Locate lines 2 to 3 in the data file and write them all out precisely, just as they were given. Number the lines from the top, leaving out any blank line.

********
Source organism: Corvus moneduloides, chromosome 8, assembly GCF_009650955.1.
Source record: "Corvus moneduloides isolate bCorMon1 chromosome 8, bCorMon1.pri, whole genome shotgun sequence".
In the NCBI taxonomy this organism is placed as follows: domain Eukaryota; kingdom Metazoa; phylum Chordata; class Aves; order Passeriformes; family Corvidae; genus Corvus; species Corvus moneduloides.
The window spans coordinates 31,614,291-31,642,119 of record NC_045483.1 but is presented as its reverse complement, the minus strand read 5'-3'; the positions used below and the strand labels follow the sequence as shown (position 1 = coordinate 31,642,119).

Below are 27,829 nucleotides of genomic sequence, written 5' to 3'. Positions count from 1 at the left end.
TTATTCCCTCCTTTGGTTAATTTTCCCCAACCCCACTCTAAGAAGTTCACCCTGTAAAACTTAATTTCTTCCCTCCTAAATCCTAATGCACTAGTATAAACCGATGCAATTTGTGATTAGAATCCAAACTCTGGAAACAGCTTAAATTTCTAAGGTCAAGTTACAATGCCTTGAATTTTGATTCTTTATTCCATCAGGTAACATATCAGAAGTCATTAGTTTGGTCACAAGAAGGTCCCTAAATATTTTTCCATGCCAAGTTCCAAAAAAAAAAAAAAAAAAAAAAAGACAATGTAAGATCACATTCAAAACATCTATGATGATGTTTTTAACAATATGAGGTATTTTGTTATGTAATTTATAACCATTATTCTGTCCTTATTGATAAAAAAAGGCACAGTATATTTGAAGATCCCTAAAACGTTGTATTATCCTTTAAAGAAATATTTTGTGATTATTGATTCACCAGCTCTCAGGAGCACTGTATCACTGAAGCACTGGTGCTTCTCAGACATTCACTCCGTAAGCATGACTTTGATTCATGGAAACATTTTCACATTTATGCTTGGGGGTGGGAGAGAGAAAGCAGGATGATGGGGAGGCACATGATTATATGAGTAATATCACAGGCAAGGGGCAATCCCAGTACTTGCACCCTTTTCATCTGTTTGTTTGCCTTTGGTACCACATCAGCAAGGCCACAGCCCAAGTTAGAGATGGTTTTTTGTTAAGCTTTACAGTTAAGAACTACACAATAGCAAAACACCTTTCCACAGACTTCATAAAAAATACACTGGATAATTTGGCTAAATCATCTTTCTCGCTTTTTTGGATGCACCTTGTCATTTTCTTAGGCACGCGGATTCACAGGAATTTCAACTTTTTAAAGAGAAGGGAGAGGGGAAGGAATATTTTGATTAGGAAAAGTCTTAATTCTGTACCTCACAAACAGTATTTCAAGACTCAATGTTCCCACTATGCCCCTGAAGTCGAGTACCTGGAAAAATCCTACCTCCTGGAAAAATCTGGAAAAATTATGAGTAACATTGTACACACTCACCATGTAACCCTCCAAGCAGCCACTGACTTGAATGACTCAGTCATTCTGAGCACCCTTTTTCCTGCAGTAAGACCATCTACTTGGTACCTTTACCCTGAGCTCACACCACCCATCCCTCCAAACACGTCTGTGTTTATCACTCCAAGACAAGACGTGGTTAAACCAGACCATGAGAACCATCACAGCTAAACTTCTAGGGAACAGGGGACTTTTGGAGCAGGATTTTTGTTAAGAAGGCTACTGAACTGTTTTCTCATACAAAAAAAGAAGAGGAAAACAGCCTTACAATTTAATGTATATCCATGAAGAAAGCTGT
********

Source record: "Corvus moneduloides isolate bCorMon1 chromosome 8, bCorMon1.pri, whole genome shotgun sequence".
In the NCBI taxonomy this organism is placed as follows: domain Eukaryota; kingdom Metazoa; phylum Chordata; class Aves; order Passeriformes; family Corvidae; genus Corvus; species Corvus moneduloides.